I am a winemaker because it is a wonderful opportunity to work with something dynamic and alive during every incarnation of its existence – from grapes to glass. Wine is always changing – including in the bottle and even after being poured into a glass; and every year is different.
Being a winemaker is definitely the best job I could ever ask for. For me, because I own my label, I must wear many hats. I work in the vineyards, I receive the grapes and make all fermentation decisions, I make barrel decisions, I run various lab trials, I help design the packaging, I entertain people, I meet people for barrel tastings, I worry about the environment… among a host of other things. I have the incredible opportunity to combine physical labor with analytical thought, creative design, sales and marketing, food and wine pairing, socializing with people. My job is creative, artistic, scientific, environmental and social.
I am especially lucky to have my own label, which I have had since 2006. I am my own boss, owner and head winemaker – and thus am responsible for ALL the decisions that go into each and every bottle of wine.
I didn’t grow up in a wine family, nor did I ever think I wanted to become a winemaker – although perhaps I envisioned having a vineyard in retirement! I was born into a Foodie Family and we enjoyed great food and wine. But my interests growing up were more scientific, health and people oriented… as such, I thought I wanted to be a doctor. However, I couldn’t decide between allopathic (traditional) and complementary (alternative) medicine. I also thought I might not have the stamina to be around sick people all the time. Hats off to all the health care professionals out there!
After I graduated from Colby College, I explored several jobs and career directions which included a training program for Newsweek Magazine in NYC, becoming a model at The Ford Agency, working as a Research Assistant at UCLA, working as a Personal Trainer and Nutrition Coach in Los Angeles and San Francisco and working as a Business Development Adviser for several Tech startups in SF. I also obtained a MA in Health Psychology from Stanford University. But after spending more time with my Foodie Friends in SF, I decided against a career in Health and Wellness and applied to UC Davis for a MS in Viticulture and Enology (grape growing and wine making). Interestingly, the field has ended up satisfying a lot of my interests in science as well as other life pursuits. It is a very holistic job that incorporates a lot – it is both physically and intellectually demanding; it necessitates knowledge and awareness of business and design. I am able to be outside in the vines and indoors utilizing knowledge in chemistry and microbiology as well as in the cellar pulling hoses. There is a lot of time to be with yourself and your wines – tasting, crunching numbers, dialing things in, thinking about style and how to continue improving all the time, but then of course it is very social – there is opportunity to meet people and talk about the wines, spend time with friends drinking, eating and discussing. It is a very all-encompassing and fulfilling job.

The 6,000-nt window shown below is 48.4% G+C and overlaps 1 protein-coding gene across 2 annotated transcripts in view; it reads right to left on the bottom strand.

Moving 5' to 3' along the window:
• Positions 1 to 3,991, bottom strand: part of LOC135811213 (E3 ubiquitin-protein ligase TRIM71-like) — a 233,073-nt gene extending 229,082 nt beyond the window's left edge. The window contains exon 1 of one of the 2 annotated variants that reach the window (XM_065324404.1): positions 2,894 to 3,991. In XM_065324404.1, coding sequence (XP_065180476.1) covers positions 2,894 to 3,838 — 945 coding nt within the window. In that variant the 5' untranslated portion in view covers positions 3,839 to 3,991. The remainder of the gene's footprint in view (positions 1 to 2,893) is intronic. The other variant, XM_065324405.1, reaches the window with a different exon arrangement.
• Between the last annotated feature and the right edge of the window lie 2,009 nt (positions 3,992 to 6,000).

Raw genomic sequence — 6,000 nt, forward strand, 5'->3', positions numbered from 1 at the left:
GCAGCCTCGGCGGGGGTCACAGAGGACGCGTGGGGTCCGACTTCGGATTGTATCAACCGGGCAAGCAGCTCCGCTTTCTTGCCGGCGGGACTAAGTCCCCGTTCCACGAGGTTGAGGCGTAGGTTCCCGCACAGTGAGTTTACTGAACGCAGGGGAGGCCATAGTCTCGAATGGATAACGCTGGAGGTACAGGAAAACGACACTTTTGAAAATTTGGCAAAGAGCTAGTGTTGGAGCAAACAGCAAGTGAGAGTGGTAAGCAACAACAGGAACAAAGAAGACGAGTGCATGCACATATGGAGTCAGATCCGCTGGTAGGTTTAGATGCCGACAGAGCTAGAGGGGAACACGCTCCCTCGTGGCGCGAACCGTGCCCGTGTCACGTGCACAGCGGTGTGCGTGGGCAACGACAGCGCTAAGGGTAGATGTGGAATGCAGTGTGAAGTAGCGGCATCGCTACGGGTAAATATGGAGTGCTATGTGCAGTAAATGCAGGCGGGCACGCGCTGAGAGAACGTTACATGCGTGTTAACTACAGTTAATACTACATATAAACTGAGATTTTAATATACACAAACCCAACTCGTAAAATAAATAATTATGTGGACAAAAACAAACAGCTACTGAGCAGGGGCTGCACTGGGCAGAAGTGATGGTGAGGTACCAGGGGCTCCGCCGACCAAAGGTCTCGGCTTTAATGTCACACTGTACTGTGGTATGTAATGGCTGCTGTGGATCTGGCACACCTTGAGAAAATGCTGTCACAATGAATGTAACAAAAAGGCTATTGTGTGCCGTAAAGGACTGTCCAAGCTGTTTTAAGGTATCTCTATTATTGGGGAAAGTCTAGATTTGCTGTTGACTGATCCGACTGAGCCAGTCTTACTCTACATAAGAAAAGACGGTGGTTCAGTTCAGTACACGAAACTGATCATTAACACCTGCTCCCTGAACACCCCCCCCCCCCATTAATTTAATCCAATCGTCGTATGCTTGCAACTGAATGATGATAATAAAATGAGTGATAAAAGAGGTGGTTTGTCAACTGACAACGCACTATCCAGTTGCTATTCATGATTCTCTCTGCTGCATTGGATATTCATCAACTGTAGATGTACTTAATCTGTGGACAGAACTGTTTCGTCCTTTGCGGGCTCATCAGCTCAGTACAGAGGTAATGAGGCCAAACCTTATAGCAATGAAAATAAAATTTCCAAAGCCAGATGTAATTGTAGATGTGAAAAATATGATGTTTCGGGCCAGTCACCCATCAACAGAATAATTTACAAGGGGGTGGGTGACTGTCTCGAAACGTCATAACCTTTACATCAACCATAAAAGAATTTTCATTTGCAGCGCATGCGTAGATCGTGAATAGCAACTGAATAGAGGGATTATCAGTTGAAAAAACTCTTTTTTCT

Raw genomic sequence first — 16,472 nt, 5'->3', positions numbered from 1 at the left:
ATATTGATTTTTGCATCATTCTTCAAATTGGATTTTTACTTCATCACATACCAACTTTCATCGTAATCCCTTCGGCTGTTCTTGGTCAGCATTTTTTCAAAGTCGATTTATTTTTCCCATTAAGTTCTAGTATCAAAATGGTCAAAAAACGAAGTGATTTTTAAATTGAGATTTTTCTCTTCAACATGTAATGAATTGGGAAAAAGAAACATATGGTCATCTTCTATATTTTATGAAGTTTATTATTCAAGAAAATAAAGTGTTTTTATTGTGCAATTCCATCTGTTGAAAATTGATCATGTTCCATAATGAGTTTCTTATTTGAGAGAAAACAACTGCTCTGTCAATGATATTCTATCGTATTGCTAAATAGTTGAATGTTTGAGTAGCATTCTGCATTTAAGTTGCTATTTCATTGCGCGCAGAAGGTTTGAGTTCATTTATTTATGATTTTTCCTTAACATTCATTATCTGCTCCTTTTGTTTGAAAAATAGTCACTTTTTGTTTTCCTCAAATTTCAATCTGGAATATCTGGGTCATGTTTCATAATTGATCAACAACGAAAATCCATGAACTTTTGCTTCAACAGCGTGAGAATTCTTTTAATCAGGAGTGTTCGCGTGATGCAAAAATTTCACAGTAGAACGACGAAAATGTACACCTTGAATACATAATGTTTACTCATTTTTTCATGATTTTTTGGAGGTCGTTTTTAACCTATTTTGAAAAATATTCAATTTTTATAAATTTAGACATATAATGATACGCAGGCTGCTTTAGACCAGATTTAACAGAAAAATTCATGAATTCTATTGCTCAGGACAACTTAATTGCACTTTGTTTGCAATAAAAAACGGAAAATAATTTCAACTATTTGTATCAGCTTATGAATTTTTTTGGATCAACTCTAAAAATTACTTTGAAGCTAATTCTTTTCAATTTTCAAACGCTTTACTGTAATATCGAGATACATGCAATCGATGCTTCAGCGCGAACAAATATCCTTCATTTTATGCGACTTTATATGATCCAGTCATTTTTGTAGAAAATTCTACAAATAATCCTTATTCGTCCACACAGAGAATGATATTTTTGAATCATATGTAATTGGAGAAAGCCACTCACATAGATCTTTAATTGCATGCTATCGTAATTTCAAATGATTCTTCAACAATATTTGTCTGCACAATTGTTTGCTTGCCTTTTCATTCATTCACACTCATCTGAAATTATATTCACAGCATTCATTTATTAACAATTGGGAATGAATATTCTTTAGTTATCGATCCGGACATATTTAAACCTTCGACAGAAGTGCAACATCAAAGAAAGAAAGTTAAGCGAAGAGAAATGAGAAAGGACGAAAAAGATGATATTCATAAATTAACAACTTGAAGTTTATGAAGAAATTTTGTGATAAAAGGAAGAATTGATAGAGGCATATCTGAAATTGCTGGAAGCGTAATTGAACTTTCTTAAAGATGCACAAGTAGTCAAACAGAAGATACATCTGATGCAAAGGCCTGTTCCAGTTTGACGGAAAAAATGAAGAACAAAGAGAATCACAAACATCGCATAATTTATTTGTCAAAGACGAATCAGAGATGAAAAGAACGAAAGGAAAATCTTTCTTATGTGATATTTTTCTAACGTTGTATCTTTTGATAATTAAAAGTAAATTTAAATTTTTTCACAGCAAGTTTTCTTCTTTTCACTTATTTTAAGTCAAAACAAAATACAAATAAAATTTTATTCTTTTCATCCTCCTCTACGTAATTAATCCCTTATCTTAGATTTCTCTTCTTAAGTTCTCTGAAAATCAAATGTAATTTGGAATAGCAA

During graduate school at Davis, I connected with Greg La Follette (from Flowers Winery fame) and he and I formed a winemaking consulting practice where I learned how to put theory into practice. From 2002 – 2005, we worked on a variety of small, artisan labels including: Tandem, Dunah, Londer, Halleck, Sapphire Hill, Lookout Ridge, Silver Pines, and Vadasz. In 2005 while getting some big winery experience at Gallo Sonoma, I helped to start the Soliste label and began a Sonoma Coast project for Luna (located in Napa Valley). Those experiences combined with a harvest at Flagstone in Cape Town, South Africa (2000) and a scholarship to join Domaine Dujac in Burgundy for a harvest (2003) helped me begin to understand about the vast world of grape growing and winemaking that exists in the world. In 2006, I was lucky enough to start my own small label, which continues to exist today. Each year, I make a small amount of wine that is sold exclusively in California (except for one restaurant client in Utah). All my lots are small, not usually more than 150 cases and the entire vintage is usually around 400 cases in total. Prior to 2019, I was consciously flying under the radar. But since the playing field has gotten more competitive, it is difficult (even with my tiny production) to sell out every year. Therefore, I have just begun to send my wines out for selective reviews.
Ever since I began this chapter in the wine world, I have enjoyed the fact that each year is different. I love the challenges, the variability, the unknowns (although they can be quite stressful at times). And in the end, I love opening bottles of wine that I made – remembering different years and different harvest experiences, tasting the different vintages and vineyards and acknowledging the help, support and love that I have received on this journey – from professors, to vineyard owners, other winemakers, harvest interns, Sommeliers, customers, friends and family.
It has been an awesome ride, full of adventure, excitement, learning, stress, luck and success. Thank you to everyone who has participated with me along the way – and I am looking forward to keeping old followers happy with new vintages and meeting new people who love and appreciate the fruits of my efforts.
A toast to your health and long life.